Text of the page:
Relatively few people, when they procrastinate, think, “Hold on, there! I am procrastinating as a symptom of my fear of failure,” or “I am procrastinating as a symptom of my fear of success.” That’s because our fears tend to remain buried beneath our consciousness, where they work by impelling us toward “protective” behaviors that take us physically or mentally away from the situation that is scaring us. So . . .
• Someone who is afraid of intimacy might keep starting fights with her boyfriend, until the relationship ends and she no longer has to worry about getting too close.
• Someone who is afraid of the challenge that new information and ideas may present to his way of thinking may close himself off to new sources of information, thereby ensuring that his preconceptions are never challenged. And,
• Someone who is afraid of failure or success might keep procrastinating or otherwise screwing up her work, so that there is no question of her making progress.
I call the fear-based behaviors that bump you off your daily path, causing procrastination, “obstacles.” They fall into three categories:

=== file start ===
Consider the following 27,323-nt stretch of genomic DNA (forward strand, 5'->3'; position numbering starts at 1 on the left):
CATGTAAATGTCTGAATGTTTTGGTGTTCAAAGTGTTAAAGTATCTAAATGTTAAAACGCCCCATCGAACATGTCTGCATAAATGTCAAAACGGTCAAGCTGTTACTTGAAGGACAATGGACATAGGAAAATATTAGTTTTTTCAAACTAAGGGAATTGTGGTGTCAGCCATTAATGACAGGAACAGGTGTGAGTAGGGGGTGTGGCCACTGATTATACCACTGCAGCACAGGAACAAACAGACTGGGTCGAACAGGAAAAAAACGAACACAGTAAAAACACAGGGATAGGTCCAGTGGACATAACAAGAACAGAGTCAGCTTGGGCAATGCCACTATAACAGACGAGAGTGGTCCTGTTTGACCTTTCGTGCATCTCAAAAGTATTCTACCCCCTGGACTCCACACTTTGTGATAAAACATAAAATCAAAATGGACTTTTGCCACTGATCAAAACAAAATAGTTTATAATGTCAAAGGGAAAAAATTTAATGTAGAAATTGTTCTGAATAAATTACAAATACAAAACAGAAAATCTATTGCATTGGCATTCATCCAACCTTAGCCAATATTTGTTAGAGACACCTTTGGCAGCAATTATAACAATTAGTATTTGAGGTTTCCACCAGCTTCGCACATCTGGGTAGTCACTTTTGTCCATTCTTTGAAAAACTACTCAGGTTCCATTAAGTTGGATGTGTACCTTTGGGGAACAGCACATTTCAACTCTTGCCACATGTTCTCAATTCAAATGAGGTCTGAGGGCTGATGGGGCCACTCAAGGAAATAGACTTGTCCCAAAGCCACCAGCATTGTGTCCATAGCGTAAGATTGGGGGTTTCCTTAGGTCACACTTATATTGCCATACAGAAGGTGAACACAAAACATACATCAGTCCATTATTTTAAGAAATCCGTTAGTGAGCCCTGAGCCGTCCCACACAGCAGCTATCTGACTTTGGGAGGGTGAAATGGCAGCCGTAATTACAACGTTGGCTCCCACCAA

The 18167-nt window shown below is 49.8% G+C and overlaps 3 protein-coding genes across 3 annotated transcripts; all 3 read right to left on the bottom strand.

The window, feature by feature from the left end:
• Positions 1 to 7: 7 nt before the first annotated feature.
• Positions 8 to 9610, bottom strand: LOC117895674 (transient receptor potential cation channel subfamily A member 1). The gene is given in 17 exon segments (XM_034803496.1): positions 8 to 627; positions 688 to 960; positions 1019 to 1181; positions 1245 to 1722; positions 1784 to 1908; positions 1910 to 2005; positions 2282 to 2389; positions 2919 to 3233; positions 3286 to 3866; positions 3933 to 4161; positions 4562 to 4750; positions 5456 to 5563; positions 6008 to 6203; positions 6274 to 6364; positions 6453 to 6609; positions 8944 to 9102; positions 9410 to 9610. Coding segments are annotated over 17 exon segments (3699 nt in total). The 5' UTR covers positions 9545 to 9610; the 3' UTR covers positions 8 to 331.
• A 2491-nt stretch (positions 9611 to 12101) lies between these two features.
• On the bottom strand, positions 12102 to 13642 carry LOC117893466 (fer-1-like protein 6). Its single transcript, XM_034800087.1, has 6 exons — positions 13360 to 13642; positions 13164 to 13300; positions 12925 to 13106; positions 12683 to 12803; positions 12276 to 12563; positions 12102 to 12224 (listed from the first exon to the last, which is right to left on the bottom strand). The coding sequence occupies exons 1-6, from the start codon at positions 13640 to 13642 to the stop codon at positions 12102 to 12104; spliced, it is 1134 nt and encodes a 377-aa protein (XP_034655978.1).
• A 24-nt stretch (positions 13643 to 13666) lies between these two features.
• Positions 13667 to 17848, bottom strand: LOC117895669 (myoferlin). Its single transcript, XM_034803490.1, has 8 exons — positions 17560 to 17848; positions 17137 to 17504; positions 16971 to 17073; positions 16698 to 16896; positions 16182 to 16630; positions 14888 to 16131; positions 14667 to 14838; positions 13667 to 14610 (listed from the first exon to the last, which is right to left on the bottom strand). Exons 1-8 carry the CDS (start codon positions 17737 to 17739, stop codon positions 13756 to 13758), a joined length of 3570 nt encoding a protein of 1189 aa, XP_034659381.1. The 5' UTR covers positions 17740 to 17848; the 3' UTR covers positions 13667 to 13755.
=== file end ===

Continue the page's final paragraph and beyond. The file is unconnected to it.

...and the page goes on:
1. The Big Three are the fear-based obstacles Perfectionism, Negativity and Hypersensitivity. These are extremely common among procrastinators, and I discuss them individually in Chapters 15 through 18.
2. Additionally, there are Logistical Obstacles, which may have some component of fear to them, but which are also often caused by simple ignorance or bad habits. For example:
• Lack of a clearly defined Mission
• Lack of Time Management
• Lack of preparation, skills and/or facilities
• Lack of mentors or other support
Logistical Obstacles without a large fear component can usually be easily addressed. Common solutions include: doing Mission Management and Time Management, organizing your office, taking a class on a subject you need to master, and setting up regular consultations with mentors.
If, however, you have trouble adopting the solution to your Logistical Obstacle—if you seem to lack the willpower to solve it, no matter how hard you try—then your procrastination problem probably does have an underlying component of fear. You’ll need to deal with that first, using the techniques described in the remainder of this part of The Lifelong Activist, before you can move on to the more superficial “fix.”
3. Finally, we have what I call Situational Obstacles, which involve other people or circumstances outside your full control. A tough day job and an unsupportive spouse are Situational Obstacles. So is a disability or serious health problem. Situational Obstacles are often the toughest to overcome. Most do have a strong component of fear, which must be addressed before any more superficial aspects of the obstacle can be addressed. But once you get past that, you are still left having to deal with some very tough circumstances.
Besides these three categories of obstacles, we also have Panic: not an obstacle in itself, but an obstacle-amplifier that can turn small bumps in the road into giant mountains. I discuss it in Chapter 19.